Geo – excuse me while I butt in! – sorry Miz. B! – I think Yoo Ah In is one of the most talented young actors in SK. I think he is fascinating and I have watched almost everything he was in (except the gangster movies as I cannot take the violence and he is so realistically bad in these). He blew my mind in The Throne. A great actor!
He as a certain bad boy/innocence (different from Jang Hyuk). I always get a feeling of dependability with Hyuk (even in roles when he is supposed to not be dependable) but not with YAI. YAI is a scarier bad boy to me. He has incredible potential.
@phl1rxd: Feel free to butt in, more views and opinions the better. I would never pretend to know what women like but I agree with your view of Yoo Ah In, he seems like a nice, wholesome guy but I sense a darker, deeper element below that surface. Agree he could be scarier than Jang Hyuk who’s more of a traditional “bad” boy.
I just started Jang Ok Jung because it featured him (Kim Tae Hee is a bonus) and after 4 episodes, I’m blown away by his screen presence. My drama viewing time is more limited these days so it says a lot that I started this show.
The best thing by far I have seen him in is Secret Love Affair.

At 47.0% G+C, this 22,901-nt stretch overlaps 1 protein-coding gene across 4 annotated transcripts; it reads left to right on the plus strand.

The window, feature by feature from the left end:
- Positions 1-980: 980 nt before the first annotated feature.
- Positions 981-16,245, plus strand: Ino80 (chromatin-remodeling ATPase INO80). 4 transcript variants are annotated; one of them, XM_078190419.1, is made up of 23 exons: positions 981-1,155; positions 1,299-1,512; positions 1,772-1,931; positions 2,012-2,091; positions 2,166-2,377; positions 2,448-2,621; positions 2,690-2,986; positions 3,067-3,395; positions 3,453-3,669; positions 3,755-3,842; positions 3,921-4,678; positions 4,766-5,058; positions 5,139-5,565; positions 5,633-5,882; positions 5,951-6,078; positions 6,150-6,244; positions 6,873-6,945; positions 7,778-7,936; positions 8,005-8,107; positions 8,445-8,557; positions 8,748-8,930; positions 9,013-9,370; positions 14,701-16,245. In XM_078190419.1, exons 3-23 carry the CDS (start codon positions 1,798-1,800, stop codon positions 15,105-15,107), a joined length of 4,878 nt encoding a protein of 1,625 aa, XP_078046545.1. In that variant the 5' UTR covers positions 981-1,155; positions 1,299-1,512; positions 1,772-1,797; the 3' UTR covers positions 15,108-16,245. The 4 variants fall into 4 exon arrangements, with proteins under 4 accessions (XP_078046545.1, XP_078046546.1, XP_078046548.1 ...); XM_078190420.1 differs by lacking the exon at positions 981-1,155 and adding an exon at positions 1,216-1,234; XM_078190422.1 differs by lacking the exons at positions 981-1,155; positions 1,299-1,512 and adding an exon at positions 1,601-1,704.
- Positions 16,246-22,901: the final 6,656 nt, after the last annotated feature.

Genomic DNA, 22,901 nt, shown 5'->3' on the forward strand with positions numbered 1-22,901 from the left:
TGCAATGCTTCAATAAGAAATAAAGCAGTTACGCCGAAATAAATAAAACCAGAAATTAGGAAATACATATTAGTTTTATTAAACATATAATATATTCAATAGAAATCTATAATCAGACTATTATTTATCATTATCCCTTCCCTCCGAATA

@BE: It’s on my list, may move it up with your recommendation.
Geo – BE is correct and it is worthy of a move up the list. YAI is very good and the FL just rocks her role. My favorite YAI role is Prince Sado in The Throne. I just gasped at my screen.
@phl1rxd: I had The Throne on my list but I’m a little turned off by the plot outline, YAI losing his life in a rice chamber. I may come to it one of these days.
So great, one of my all timers, and as great as Yoo Ah In is in it, Kim Hee Ae is beyond great, a world master class performance. So good.
@BE: I’ve seen Kim Hee Ae in one show and was quite impressed.
I am not a swooner. Her Hye Won in Secret Love Affair ….
I have said it before; if there are more group watches, I will throw SLA in the ring, a contemporary drama with a lot to chew on, besides being the thoroughly most mature K Drama love story I have seen.
I thought the “hairy man” costume was silly thing until I just saw that apparently it’s based on nature.
@Beez – research the Monkey King – remade a lot of times (most of them with very bad CGI). Once you read about it, it all makes sense.
On the cover stories by Consort Jing and MCS, actually I think they’re something like what MCS told Xia Jiang – just enough of the factual truth to not be a lie. Yet not enough of the full story to satisfy the questioner, who knows there is a bigger mystery behind the words that will impact him greatly.
A few comments have come up about dubbing in this drama, it is a prevalent practice in C dramas for practical reasons. Thought this video was v helpful. https://youtu.be/GcRYGmzcWv8
Elaine – I really chuckled while watching this – saw it when she released it and it is still on point and very informative. Sometimes I will watch BTS videos just to hear the actors speak in their natural voice.
I wonder how Beez would like Chen Long’s natural voice! Not as deep as the dubbed but plenty of expression!